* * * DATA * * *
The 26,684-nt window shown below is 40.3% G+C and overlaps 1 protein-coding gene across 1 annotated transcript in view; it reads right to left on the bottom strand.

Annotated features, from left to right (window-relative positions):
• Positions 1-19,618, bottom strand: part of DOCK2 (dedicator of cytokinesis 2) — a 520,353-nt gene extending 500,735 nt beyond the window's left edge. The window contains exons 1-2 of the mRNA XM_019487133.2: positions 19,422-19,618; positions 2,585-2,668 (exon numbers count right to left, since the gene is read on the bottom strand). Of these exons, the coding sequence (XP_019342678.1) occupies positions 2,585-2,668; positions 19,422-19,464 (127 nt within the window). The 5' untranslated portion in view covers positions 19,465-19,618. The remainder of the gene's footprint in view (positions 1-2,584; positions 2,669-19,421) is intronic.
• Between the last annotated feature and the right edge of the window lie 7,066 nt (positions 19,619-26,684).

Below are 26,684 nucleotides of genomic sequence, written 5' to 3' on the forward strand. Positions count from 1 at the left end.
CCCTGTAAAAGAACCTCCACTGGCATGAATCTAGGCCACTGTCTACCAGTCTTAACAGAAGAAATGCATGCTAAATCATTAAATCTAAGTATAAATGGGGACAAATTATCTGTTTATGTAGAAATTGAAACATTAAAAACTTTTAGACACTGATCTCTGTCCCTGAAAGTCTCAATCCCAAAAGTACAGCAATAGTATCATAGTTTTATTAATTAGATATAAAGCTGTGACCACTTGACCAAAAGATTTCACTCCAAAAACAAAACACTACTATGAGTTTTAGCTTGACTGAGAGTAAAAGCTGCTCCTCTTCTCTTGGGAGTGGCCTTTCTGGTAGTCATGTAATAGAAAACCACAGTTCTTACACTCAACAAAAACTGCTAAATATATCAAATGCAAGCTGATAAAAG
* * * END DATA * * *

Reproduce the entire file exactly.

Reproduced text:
The 26,684-nt window shown below is 40.3% G+C and overlaps 1 protein-coding gene across 1 annotated transcript in view; it reads right to left on the bottom strand.

Annotated features, from left to right (window-relative positions):
• Positions 1-19,618, bottom strand: part of DOCK2 (dedicator of cytokinesis 2) — a 520,353-nt gene extending 500,735 nt beyond the window's left edge. The window contains exons 1-2 of the mRNA XM_019487133.2: positions 19,422-19,618; positions 2,585-2,668 (exon numbers count right to left, since the gene is read on the bottom strand). Of these exons, the coding sequence (XP_019342678.1) occupies positions 2,585-2,668; positions 19,422-19,464 (127 nt within the window). The 5' untranslated portion in view covers positions 19,465-19,618. The remainder of the gene's footprint in view (positions 1-2,584; positions 2,669-19,421) is intronic.
• Between the last annotated feature and the right edge of the window lie 7,066 nt (positions 19,619-26,684).

Below are 26,684 nucleotides of genomic sequence, written 5' to 3' on the forward strand. Positions count from 1 at the left end.
CCCTGTAAAAGAACCTCCACTGGCATGAATCTAGGCCACTGTCTACCAGTCTTAACAGAAGAAATGCATGCTAAATCATTAAATCTAAGTATAAATGGGGACAAATTATCTGTTTATGTAGAAATTGAAACATTAAAAACTTTTAGACACTGATCTCTGTCCCTGAAAGTCTCAATCCCAAAAGTACAGCAATAGTATCATAGTTTTATTAATTAGATATAAAGCTGTGACCACTTGACCAAAAGATTTCACTCCAAAAACAAAACACTACTATGAGTTTTAGCTTGACTGAGAGTAAAAGCTGCTCCTCTTCTCTTGGGAGTGGCCTTTCTGGTAGTCATGTAATAGAAAACCACAGTTCTTACACTCAACAAAAACTGCTAAATATATCAAATGCAAGCTGATAAAAG